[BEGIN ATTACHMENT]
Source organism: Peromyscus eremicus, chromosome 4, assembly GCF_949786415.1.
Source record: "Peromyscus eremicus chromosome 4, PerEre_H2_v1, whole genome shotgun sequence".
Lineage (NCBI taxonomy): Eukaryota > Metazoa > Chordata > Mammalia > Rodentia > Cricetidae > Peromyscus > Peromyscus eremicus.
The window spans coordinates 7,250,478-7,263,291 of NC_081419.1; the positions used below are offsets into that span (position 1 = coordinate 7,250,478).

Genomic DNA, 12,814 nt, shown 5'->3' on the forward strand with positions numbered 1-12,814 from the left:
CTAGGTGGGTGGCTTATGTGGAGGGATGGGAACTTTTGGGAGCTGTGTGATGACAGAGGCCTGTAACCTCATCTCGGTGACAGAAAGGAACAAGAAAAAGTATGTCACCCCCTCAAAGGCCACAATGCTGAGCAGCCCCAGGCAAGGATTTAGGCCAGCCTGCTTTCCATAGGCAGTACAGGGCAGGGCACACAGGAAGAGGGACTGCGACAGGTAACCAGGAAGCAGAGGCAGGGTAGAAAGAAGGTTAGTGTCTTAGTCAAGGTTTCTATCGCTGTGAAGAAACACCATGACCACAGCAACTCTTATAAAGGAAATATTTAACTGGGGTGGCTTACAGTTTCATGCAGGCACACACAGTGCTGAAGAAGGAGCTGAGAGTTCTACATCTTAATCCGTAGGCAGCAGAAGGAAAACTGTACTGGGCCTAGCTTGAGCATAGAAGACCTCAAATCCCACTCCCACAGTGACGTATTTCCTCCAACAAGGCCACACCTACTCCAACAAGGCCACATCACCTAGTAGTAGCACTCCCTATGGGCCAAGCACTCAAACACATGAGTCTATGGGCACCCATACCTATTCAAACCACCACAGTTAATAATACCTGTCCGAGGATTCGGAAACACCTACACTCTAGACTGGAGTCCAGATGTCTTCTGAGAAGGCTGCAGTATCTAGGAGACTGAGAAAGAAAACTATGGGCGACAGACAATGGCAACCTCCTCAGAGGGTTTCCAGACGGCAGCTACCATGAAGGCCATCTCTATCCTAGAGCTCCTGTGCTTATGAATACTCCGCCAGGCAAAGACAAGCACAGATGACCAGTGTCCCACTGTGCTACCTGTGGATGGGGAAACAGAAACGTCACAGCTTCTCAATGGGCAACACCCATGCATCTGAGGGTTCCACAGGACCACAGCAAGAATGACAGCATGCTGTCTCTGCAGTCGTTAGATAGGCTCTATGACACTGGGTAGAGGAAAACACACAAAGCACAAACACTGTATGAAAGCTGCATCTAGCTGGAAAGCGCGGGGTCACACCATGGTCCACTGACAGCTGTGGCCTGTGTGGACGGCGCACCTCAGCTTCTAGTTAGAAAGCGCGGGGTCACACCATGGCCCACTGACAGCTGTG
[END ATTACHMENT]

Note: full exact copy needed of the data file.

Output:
Source organism: Peromyscus eremicus, chromosome 4, assembly GCF_949786415.1.
Source record: "Peromyscus eremicus chromosome 4, PerEre_H2_v1, whole genome shotgun sequence".
Lineage (NCBI taxonomy): Eukaryota > Metazoa > Chordata > Mammalia > Rodentia > Cricetidae > Peromyscus > Peromyscus eremicus.
The window spans coordinates 7,250,478-7,263,291 of NC_081419.1; the positions used below are offsets into that span (position 1 = coordinate 7,250,478).

Genomic DNA, 12,814 nt, shown 5'->3' on the forward strand with positions numbered 1-12,814 from the left:
CTAGGTGGGTGGCTTATGTGGAGGGATGGGAACTTTTGGGAGCTGTGTGATGACAGAGGCCTGTAACCTCATCTCGGTGACAGAAAGGAACAAGAAAAAGTATGTCACCCCCTCAAAGGCCACAATGCTGAGCAGCCCCAGGCAAGGATTTAGGCCAGCCTGCTTTCCATAGGCAGTACAGGGCAGGGCACACAGGAAGAGGGACTGCGACAGGTAACCAGGAAGCAGAGGCAGGGTAGAAAGAAGGTTAGTGTCTTAGTCAAGGTTTCTATCGCTGTGAAGAAACACCATGACCACAGCAACTCTTATAAAGGAAATATTTAACTGGGGTGGCTTACAGTTTCATGCAGGCACACACAGTGCTGAAGAAGGAGCTGAGAGTTCTACATCTTAATCCGTAGGCAGCAGAAGGAAAACTGTACTGGGCCTAGCTTGAGCATAGAAGACCTCAAATCCCACTCCCACAGTGACGTATTTCCTCCAACAAGGCCACACCTACTCCAACAAGGCCACATCACCTAGTAGTAGCACTCCCTATGGGCCAAGCACTCAAACACATGAGTCTATGGGCACCCATACCTATTCAAACCACCACAGTTAATAATACCTGTCCGAGGATTCGGAAACACCTACACTCTAGACTGGAGTCCAGATGTCTTCTGAGAAGGCTGCAGTATCTAGGAGACTGAGAAAGAAAACTATGGGCGACAGACAATGGCAACCTCCTCAGAGGGTTTCCAGACGGCAGCTACCATGAAGGCCATCTCTATCCTAGAGCTCCTGTGCTTATGAATACTCCGCCAGGCAAAGACAAGCACAGATGACCAGTGTCCCACTGTGCTACCTGTGGATGGGGAAACAGAAACGTCACAGCTTCTCAATGGGCAACACCCATGCATCTGAGGGTTCCACAGGACCACAGCAAGAATGACAGCATGCTGTCTCTGCAGTCGTTAGATAGGCTCTATGACACTGGGTAGAGGAAAACACACAAAGCACAAACACTGTATGAAAGCTGCATCTAGCTGGAAAGCGCGGGGTCACACCATGGTCCACTGACAGCTGTGGCCTGTGTGGACGGCGCACCTCAGCTTCTAGTTAGAAAGCGCGGGGTCACACCATGGCCCACTGACAGCTGTG